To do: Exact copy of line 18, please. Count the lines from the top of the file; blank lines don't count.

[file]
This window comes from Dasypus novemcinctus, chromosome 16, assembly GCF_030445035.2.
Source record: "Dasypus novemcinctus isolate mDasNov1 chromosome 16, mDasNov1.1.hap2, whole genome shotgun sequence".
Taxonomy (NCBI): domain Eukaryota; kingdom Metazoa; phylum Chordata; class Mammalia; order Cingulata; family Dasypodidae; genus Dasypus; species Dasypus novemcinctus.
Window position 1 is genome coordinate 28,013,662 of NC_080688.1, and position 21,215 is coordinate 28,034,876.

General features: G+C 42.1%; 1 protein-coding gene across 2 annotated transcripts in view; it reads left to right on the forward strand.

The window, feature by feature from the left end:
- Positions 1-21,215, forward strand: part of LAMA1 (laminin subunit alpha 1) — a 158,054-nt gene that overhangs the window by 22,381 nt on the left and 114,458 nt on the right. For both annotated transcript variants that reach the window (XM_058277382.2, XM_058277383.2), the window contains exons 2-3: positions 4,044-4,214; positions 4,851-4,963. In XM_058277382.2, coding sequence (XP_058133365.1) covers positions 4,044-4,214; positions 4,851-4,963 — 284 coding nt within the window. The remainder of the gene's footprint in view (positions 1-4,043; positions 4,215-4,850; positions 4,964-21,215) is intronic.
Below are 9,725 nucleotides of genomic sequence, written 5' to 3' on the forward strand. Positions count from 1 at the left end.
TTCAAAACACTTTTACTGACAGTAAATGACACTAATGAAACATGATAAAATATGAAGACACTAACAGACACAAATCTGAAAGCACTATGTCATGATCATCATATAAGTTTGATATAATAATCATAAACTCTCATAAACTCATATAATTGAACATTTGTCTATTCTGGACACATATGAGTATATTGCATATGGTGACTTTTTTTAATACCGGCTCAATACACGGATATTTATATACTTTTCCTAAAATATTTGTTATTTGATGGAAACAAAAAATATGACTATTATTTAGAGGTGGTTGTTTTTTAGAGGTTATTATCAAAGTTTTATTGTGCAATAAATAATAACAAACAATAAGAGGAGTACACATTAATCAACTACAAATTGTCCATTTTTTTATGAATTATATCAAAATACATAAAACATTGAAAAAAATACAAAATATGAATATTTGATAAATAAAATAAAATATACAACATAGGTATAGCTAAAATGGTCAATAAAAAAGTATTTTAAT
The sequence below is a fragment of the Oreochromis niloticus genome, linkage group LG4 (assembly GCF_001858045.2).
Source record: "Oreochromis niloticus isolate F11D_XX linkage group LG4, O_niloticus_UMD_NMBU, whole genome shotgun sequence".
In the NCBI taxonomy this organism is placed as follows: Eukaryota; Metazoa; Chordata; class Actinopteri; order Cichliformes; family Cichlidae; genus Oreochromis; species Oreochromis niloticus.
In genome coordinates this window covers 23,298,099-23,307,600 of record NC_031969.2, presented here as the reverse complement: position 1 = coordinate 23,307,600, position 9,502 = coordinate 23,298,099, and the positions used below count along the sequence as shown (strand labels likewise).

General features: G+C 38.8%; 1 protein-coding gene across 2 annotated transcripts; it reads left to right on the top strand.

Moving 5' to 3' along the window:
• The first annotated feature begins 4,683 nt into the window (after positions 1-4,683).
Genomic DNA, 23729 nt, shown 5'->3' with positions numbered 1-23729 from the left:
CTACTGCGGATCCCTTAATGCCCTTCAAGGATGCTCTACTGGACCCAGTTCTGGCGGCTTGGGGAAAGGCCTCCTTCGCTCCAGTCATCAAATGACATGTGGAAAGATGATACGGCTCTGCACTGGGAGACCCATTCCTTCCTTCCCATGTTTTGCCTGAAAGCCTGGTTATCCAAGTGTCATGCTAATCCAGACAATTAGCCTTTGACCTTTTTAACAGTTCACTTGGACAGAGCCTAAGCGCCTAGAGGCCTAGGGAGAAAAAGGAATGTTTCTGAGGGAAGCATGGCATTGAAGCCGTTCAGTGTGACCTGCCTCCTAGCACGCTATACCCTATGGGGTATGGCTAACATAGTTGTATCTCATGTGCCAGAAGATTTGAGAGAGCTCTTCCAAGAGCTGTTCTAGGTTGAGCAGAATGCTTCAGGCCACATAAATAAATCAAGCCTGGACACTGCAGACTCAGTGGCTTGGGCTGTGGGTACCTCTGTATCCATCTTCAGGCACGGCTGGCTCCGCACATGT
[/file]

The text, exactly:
CTACTGCGGATCCCTTAATGCCCTTCAAGGATGCTCTACTGGACCCAGTTCTGGCGGCTTGGGGAAAGGCCTCCTTCGCTCCAGTCATCAAATGACATGTGGAAAGATGATACGGCTCTGCACTGGGAGACCCATTCCTTCCTTCCCATGTTTTGCCTGAAAGCCTGGTTATCCAAGTGTCATGCTAATCCAGACAATTAGCCTTTGACCTTTTTAACAGTTCACTTGGACAGAGCCTAAGCGCCTAGAGGCCTAGGGAGAAAAAGGAATGTTTCTGAGGGAAGCATGGCATTGAAGCCGTTCAGTGTGACCTGCCTCCTAGCACGCTATACCCTATGGGGTATGGCTAACATAGTTGTATCTCATGTGCCAGAAGATTTGAGAGAGCTCTTCCAAGAGCTGTTCTAGGTTGAGCAGAATGCTTCAGGCCACATAAATAAATCAAGCCTGGACACTGCAGACTCAGTGGCTTGGGCTGTGGGTACCTCTGTATCCATCTTCAGGCACGGCTGGCTCCGCACATGT